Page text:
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Tuesday, August 6, 2013

Writing Ideas - Writing Science Fiction, part 6 Don't

6 August 2013, Writing Ideas - Writing Science Fiction, part 6 Don't

Announcement: My novels Sister of Light and Sister of Darkness are about to be published. I write this blog about 2 months prior to its publication. I just heard that the proofs will be here soon--likely before the end of the week. My publisher also wants to put the entire set of novels based on Aegypt on contract--that's 5 more novels for 8 total. They also want to put my other novels on contract. The release schedule should be one novel every 2 months. I'll keep you updated.

Introduction: I wrote the novel Aksinya: Enchantment and the Daemon. This was my 21st novel and through this blog, I gave you the entire novel in installments that included commentary on the writing. In the commentary, in addition to other general information on writing, I explained, how the novel was constructed, the metaphors and symbols in it, the writing techniques and tricks I used, and the way I built the scenes. You can look back through this blog and read the entire novel beginning with

I'm using this novel as an example of how I produce, market, and eventually (we hope) get a novel published. I'll keep you informed along the way.
Today's Blog: To see the steps in the publication process, visit my writing website and select "production schedule," you will be sent to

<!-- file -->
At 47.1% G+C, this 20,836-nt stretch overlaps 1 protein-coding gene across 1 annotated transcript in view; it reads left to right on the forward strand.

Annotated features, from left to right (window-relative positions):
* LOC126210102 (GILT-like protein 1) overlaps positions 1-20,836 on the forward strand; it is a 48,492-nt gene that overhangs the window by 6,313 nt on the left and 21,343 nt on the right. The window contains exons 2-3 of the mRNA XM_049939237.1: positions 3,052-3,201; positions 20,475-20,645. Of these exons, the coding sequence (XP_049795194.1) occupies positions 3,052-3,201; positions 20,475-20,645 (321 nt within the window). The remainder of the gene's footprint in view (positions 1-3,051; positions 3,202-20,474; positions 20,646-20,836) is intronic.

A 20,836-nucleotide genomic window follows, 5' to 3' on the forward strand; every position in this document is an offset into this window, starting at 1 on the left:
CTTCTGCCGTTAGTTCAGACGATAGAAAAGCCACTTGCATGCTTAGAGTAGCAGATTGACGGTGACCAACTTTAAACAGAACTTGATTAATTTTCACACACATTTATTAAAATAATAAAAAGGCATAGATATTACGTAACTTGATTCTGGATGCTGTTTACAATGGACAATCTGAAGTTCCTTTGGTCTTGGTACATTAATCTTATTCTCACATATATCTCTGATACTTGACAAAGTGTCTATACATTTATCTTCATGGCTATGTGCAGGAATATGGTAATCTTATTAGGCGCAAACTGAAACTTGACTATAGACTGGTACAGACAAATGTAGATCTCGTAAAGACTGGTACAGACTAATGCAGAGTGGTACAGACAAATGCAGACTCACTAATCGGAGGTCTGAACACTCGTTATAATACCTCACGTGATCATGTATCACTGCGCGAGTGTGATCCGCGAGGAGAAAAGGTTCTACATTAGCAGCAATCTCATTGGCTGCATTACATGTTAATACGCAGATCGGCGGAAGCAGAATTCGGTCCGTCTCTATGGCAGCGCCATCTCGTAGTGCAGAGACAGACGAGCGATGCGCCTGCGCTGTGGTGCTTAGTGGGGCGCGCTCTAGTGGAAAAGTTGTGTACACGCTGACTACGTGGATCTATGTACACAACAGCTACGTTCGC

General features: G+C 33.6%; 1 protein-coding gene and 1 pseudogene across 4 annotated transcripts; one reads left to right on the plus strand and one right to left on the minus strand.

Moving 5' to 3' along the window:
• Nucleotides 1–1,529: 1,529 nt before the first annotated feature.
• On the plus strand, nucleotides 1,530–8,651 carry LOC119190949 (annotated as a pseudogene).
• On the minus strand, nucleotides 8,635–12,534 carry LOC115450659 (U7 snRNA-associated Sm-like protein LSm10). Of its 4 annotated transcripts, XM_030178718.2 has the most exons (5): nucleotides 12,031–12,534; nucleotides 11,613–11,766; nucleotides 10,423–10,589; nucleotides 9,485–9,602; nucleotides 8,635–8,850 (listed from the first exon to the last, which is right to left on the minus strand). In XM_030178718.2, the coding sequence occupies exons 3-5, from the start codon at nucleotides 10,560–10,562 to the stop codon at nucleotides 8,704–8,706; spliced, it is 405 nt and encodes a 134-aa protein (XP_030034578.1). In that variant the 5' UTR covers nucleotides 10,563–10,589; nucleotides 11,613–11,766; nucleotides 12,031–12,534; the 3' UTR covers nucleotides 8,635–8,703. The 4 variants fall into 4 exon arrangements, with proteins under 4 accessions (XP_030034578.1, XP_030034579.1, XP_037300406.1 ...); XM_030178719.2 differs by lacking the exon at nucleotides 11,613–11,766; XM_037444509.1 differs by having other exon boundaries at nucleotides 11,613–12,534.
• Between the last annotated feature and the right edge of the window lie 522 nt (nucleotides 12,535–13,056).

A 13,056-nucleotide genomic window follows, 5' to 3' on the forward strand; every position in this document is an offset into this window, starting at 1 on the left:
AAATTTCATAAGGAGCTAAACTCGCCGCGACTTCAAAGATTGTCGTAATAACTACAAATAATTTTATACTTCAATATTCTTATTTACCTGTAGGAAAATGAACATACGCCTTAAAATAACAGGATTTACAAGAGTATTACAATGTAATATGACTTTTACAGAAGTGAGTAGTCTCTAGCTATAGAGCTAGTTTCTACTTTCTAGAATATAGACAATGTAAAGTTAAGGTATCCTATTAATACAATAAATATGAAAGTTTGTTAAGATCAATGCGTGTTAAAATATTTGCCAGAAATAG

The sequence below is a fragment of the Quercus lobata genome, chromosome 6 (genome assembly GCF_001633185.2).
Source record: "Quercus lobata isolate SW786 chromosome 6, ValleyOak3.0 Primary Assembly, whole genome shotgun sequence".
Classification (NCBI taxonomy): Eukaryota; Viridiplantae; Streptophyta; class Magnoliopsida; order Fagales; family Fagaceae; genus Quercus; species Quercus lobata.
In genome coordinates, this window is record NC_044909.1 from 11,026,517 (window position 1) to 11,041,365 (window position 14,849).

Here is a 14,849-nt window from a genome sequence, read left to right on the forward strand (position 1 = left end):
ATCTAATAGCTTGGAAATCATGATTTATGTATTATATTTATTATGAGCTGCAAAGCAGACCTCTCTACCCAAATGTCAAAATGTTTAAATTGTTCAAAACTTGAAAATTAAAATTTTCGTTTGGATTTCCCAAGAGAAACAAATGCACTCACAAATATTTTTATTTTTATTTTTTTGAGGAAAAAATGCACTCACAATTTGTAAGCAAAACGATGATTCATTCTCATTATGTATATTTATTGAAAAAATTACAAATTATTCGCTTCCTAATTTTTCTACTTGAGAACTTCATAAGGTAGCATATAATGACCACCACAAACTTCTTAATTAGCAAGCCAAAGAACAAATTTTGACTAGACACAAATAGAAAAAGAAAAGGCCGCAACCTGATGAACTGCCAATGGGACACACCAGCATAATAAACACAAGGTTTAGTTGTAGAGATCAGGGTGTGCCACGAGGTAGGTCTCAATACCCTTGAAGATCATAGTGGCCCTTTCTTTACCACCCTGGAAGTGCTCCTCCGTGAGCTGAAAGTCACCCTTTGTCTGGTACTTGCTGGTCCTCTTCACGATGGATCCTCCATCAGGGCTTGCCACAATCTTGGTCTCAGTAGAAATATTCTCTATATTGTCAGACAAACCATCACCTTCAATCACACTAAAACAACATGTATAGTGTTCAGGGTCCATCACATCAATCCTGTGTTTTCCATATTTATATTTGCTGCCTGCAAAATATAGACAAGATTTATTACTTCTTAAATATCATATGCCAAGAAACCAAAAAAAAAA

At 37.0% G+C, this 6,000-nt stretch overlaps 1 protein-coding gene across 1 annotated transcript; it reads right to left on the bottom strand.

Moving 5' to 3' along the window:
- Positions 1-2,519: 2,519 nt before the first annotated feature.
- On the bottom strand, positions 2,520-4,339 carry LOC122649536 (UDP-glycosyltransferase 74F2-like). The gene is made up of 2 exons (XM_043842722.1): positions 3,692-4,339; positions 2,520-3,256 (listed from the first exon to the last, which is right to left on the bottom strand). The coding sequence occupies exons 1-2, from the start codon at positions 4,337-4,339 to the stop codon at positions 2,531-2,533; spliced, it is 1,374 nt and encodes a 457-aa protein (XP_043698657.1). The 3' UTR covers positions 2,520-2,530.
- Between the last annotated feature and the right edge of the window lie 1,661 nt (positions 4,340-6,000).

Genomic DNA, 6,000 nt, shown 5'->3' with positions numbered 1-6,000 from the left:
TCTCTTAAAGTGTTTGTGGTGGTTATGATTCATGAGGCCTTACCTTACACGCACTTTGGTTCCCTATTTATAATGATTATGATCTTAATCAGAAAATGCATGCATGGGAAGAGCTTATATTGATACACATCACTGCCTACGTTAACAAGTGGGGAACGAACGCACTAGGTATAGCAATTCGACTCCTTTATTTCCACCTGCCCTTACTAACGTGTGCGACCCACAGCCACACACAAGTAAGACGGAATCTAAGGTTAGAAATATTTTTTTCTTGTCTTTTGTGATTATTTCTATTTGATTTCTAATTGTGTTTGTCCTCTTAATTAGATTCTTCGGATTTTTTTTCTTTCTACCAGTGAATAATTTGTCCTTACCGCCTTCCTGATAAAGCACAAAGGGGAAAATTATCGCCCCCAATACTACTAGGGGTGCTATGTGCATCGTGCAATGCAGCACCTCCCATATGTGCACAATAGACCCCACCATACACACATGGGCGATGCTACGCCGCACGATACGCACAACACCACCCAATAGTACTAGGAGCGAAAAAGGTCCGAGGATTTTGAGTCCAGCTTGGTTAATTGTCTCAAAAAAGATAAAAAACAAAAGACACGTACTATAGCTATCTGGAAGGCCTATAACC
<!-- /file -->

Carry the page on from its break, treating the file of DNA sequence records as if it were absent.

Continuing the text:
The four plus one basic rules I employ when writing:

1. Don't confuse your readers.
2. Entertain your readers.
3. Ground your readers in the writing.
4. Don't show (or tell) everything.
5. Immerse yourself in the world of your writing.

One of the biggest problems for writers today is the glorification of the end of the world theme.  I don't think you can go to the movie theater today and not see more than half of the movies are about the end of the world in some way.  They are either about the end of the world or the end of the world as we know it.  Really, there is only so much you can do with this theme.  It isn't endless.  It is really stupid.  And, I don't think it is really very timeless.  I mean, you can only take so many "On the Beach"s or "Level 7"s and you don't want to read another one.  If you don't recognize the titles, look them up.  They were well don't, in their time, and great science fiction.  They make most, end of the world novels and themes today pale by comparison.  I still don't like it as a theme.

People want themes about people.  Things and events are lifeless themes.  I recommend you build your themes around people not events or things.  Human problems and solutions are the power of literature--not the end of the world.

The opposite theme does have some legs.  We see the resurrect the world theme in "The Hunger Games" and in Ben Bova's classic "THX 1138" or whatever the number was.  You can build something with a theme where the "new" world is ripe for the picking or where the characters are trying to change the world.  Still, "world" themes are trite and dumb.  I go for human themes.  I've said that before.  You can be grandiose and operatically science fiction without "world" themes.

For more information, you can visit my author site, and my individual novel websites:,,,, thefoxshonor, aseasonofhonor.

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